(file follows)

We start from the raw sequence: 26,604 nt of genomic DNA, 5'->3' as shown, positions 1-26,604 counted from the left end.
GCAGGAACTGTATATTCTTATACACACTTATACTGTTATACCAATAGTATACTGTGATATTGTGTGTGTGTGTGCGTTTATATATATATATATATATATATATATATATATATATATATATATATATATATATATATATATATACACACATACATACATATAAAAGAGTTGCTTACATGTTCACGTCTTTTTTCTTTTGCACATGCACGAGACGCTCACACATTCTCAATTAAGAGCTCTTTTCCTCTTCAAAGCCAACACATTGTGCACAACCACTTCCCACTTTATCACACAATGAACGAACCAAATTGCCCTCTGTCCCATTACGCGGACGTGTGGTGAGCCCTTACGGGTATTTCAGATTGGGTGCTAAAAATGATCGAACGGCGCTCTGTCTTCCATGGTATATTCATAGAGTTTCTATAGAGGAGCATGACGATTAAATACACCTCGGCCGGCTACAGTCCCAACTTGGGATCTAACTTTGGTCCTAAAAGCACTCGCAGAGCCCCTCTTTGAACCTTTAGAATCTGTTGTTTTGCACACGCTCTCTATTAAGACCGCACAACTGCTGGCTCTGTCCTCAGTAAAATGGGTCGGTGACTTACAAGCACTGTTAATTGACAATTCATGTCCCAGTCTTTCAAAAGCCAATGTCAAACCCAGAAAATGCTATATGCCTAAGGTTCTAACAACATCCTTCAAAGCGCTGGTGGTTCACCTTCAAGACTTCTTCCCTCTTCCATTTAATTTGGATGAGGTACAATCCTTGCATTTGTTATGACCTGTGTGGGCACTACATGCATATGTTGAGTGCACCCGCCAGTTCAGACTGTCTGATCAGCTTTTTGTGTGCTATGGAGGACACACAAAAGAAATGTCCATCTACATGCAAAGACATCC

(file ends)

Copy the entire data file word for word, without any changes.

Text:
We start from the raw sequence: 26,604 nt of genomic DNA, 5'->3' as shown, positions 1-26,604 counted from the left end.
GCAGGAACTGTATATTCTTATACACACTTATACTGTTATACCAATAGTATACTGTGATATTGTGTGTGTGTGTGCGTTTATATATATATATATATATATATATATATATATATATATATATATATATATATATATATATATATACACACATACATACATATAAAAGAGTTGCTTACATGTTCACGTCTTTTTTCTTTTGCACATGCACGAGACGCTCACACATTCTCAATTAAGAGCTCTTTTCCTCTTCAAAGCCAACACATTGTGCACAACCACTTCCCACTTTATCACACAATGAACGAACCAAATTGCCCTCTGTCCCATTACGCGGACGTGTGGTGAGCCCTTACGGGTATTTCAGATTGGGTGCTAAAAATGATCGAACGGCGCTCTGTCTTCCATGGTATATTCATAGAGTTTCTATAGAGGAGCATGACGATTAAATACACCTCGGCCGGCTACAGTCCCAACTTGGGATCTAACTTTGGTCCTAAAAGCACTCGCAGAGCCCCTCTTTGAACCTTTAGAATCTGTTGTTTTGCACACGCTCTCTATTAAGACCGCACAACTGCTGGCTCTGTCCTCAGTAAAATGGGTCGGTGACTTACAAGCACTGTTAATTGACAATTCATGTCCCAGTCTTTCAAAAGCCAATGTCAAACCCAGAAAATGCTATATGCCTAAGGTTCTAACAACATCCTTCAAAGCGCTGGTGGTTCACCTTCAAGACTTCTTCCCTCTTCCATTTAATTTGGATGAGGTACAATCCTTGCATTTGTTATGACCTGTGTGGGCACTACATGCATATGTTGAGTGCACCCGCCAGTTCAGACTGTCTGATCAGCTTTTTGTGTGCTATGGAGGACACACAAAAGAAATGTCCATCTACATGCAAAGACATCC